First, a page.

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Saab 95 history
Saab 95 technical specifications
Saab 95 model year changes
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Model Year Changes

Saab 95.

1960 model year - Chassis No.s 1 to 1,700

Saab 95 was premiered in May 1959 and production started in the autumn. It was Saab's aim to build a trial series of 20 units - but 55 were produced by the end of December.

The press prototype was a blue and white two-tone finish with doors hung from their trailing edge. Forward of the rear door pillars the 95 was essentially the same as the 93B.

Saab scored a success with the 95 in the United States aswel as Europe. The 95 had a larger engine at 841cc and developed an output of 42hp.

Erik Carlsson drove a 95 (because this was the only Saab with a four speed gearbox at the time) in the Monte Carlo Rally of 1961 and came fourth.

Early 95s were assembled at Linköping as Trollhättan did not have sufficient capacity.

1961 model year - Chassis No.s 1,701 to 3,684

The Saab 95 had been an instant success - Saab had reported an overall sales increase of 42% in Sweden for 1960. On 1st September 1960 Saab took charge of AB Nykopings Automobilfabrik, ANA, and its well developed dealer network.

1961 models now had key activated starter motors - gone was the starter cord and toggle beneath the dash panel. This year saw the introduction of the rear roof spoiler to direct air across the rear window to keep it free of dirt and new rear side windows could be opened.

The 95 gained the same instrument panel as the 96. From August 1961 the 95 came with silver-grey wheels.

1962 model year - Chassis No.s 3,685 to 6,623

New features for the 1962 model year 95 included interference suppression,vacuum conrolled ignition setting and from January 1962 seat belts were fitted as standard on all Swedish market Saab 95s.

New body colours were city-grey and arctic ocean blue. The seats now had woollen cloth upholstery.

1963 model year - Chassis No.s 6,624 to 10,800

25,000 Saabs were sold in 1962, an increase of 22.5% on the previous year. The SAAB emblem on the bonnet had been discarded in favour of the SAAB name and logo - an aeroplane - within the grid-pattern grille.

New interior features included a horn-ring on the steering wheel, a larger interior rear-view mirror, raised seats and more effective interior heating and ventilation.

New colours for the model year were Midnight Blue, Brown-Beige and Black. Green was dropped.

1964 model year - Chassis No.s 10,801 to 15,096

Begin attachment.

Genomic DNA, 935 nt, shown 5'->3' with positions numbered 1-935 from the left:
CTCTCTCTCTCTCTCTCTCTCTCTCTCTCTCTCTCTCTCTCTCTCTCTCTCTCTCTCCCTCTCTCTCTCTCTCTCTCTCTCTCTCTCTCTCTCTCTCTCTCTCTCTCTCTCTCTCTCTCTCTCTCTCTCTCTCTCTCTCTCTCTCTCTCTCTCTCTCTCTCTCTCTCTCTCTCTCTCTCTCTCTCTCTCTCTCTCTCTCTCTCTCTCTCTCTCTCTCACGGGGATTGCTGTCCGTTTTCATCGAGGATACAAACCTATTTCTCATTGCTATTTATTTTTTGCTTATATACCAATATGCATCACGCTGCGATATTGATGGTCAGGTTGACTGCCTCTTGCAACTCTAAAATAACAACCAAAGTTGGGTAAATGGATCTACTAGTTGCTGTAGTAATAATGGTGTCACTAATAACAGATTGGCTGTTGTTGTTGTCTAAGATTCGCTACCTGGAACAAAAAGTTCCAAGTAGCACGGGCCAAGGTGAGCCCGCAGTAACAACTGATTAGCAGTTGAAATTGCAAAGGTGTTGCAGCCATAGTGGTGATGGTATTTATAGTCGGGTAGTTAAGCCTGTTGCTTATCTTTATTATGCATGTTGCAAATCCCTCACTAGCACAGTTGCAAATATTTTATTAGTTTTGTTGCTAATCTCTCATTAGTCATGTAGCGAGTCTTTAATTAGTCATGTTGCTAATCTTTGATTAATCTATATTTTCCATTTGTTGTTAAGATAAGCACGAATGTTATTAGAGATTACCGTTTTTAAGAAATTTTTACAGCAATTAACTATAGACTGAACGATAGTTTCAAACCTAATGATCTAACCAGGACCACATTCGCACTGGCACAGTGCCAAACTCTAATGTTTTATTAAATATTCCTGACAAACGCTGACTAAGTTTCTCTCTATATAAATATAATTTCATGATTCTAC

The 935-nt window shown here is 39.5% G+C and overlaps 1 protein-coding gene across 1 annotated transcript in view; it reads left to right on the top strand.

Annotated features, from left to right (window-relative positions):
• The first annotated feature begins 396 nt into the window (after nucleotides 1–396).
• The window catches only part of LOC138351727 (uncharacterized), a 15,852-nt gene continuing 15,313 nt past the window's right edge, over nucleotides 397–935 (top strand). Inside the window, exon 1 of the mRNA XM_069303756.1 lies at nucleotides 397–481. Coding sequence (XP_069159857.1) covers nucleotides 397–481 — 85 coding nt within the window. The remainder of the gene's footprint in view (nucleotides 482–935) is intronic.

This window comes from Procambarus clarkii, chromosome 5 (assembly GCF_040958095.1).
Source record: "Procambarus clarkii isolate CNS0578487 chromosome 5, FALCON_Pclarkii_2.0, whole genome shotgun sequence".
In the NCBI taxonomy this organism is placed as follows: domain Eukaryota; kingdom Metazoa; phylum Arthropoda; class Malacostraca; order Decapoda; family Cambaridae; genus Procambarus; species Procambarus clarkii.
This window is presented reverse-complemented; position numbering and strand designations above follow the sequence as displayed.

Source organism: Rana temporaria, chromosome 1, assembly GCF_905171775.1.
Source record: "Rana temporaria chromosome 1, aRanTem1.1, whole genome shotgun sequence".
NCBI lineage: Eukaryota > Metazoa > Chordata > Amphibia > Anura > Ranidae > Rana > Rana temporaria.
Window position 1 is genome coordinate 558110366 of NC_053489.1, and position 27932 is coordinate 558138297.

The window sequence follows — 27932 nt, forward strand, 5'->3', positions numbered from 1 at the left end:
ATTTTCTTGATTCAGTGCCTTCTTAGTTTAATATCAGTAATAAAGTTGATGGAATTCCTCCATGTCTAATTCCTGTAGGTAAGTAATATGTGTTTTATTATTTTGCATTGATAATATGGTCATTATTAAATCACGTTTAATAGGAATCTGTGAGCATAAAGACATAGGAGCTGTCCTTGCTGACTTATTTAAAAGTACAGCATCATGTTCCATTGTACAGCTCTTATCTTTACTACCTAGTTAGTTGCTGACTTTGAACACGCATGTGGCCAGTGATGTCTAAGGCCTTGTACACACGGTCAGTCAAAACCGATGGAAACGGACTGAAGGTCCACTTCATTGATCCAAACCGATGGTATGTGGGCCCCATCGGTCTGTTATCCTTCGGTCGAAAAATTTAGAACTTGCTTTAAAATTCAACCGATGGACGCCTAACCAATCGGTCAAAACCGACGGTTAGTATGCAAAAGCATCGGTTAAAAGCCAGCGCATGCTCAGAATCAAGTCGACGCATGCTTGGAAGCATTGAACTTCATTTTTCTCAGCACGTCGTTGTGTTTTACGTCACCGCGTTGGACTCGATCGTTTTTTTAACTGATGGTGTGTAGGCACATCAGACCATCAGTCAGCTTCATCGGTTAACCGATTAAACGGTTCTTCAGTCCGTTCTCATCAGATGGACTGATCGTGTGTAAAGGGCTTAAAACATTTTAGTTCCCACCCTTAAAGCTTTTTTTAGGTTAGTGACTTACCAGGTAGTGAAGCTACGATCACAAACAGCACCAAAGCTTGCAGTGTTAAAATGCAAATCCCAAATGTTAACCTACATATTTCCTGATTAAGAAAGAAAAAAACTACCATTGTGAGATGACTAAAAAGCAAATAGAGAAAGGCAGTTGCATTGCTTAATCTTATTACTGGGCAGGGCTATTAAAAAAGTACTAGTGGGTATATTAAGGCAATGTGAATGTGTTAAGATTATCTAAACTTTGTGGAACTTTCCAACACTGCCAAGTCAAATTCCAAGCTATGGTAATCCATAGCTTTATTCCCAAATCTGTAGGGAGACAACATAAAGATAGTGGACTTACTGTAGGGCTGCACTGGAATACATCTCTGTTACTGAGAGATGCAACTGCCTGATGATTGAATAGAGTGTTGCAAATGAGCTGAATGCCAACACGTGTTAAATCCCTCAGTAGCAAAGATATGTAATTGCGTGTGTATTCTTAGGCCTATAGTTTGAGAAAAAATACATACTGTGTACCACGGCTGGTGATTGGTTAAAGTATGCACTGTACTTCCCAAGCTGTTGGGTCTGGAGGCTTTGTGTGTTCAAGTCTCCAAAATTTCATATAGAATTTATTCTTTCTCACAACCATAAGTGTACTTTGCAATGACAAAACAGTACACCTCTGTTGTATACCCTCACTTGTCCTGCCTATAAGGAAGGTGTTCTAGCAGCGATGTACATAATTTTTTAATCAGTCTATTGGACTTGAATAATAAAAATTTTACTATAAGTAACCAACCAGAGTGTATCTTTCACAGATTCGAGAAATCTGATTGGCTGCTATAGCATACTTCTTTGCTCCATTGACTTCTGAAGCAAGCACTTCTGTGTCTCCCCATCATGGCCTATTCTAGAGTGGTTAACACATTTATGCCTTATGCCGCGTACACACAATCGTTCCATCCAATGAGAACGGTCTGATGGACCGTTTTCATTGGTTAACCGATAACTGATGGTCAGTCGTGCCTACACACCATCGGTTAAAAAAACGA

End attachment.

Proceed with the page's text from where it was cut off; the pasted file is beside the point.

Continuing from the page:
A major safety innovation, and one that has been included on Saabs ever since (and further enhanced by ABS3+) was that of a diagonally split dual circuit braking system. This meant that the front nearside and rear offside brakes acted on a separate circuit to the front offside and rear nearside brakes. Should one circuit fail then the driver still had a degree of braking control that would avoid a skid.

A new instrument panel featuring round instruments was introduced. New colours for the model year were Glacier Blue and Savannah Brown. The interior now sported darker interior colours.

1965 model year - Chassis No.s 23,101 to 28,701

The production of the 1965 model year started on 19 August 1964 with a 95 featuring a somewhat new and longer front. The 95 now had a completely redesigned cooling system that included the positioning of the radiator ahead of the engine rather than behind it.

The engine compression was increased to 8.1:1 which in turn raised the power output to 44hp. Other changes included a hydraulically operated clutch, a new fuel pump, a new exhaust system and foot pedals that were hung from the top.

The rear lamps were given a new colour combination with orange for the direction indicators. Model year colours were Olive Green, Torreador Red, Polar White, Midnight Blue, Savannah Brown and Glacier Blue.

1966 model year - Chassis No.s 30,001 to 37,309

The 1966 Saab 95 had a triple-carburretor. It had a higher power output. It had faster acceleration - 0-100kph down from 29 to 23 seconds. It had a faster top speed - up from 120 to 125kph. Unsurprisingly, perhaps, fuel consumption was up also!

Other features included new hubcaps and stainless steel trim strips and a new headlamp flasher. Cars for the home market were fitted with two external rear view mirrors as standard. Headlamps that were easily converted to driving on the right were fitted ahead of the impending change in Sweden in 1969 from driving on the left to driving on the right.

On the Swiss and American markets the Saab 95 came with a separately lubricated 55hp engine. This was the same engine as the Monte Carlo - but the 95 did not feature the same luxurious interior.

These 95s were designated "95 Special" and had instrumentation that included a tachometer and front wheels with disc brakes. New colours were Dark Grey and yellow. Savannah Brown and Olive Green were now no longer available. The three speed gearbox was now phased out completely.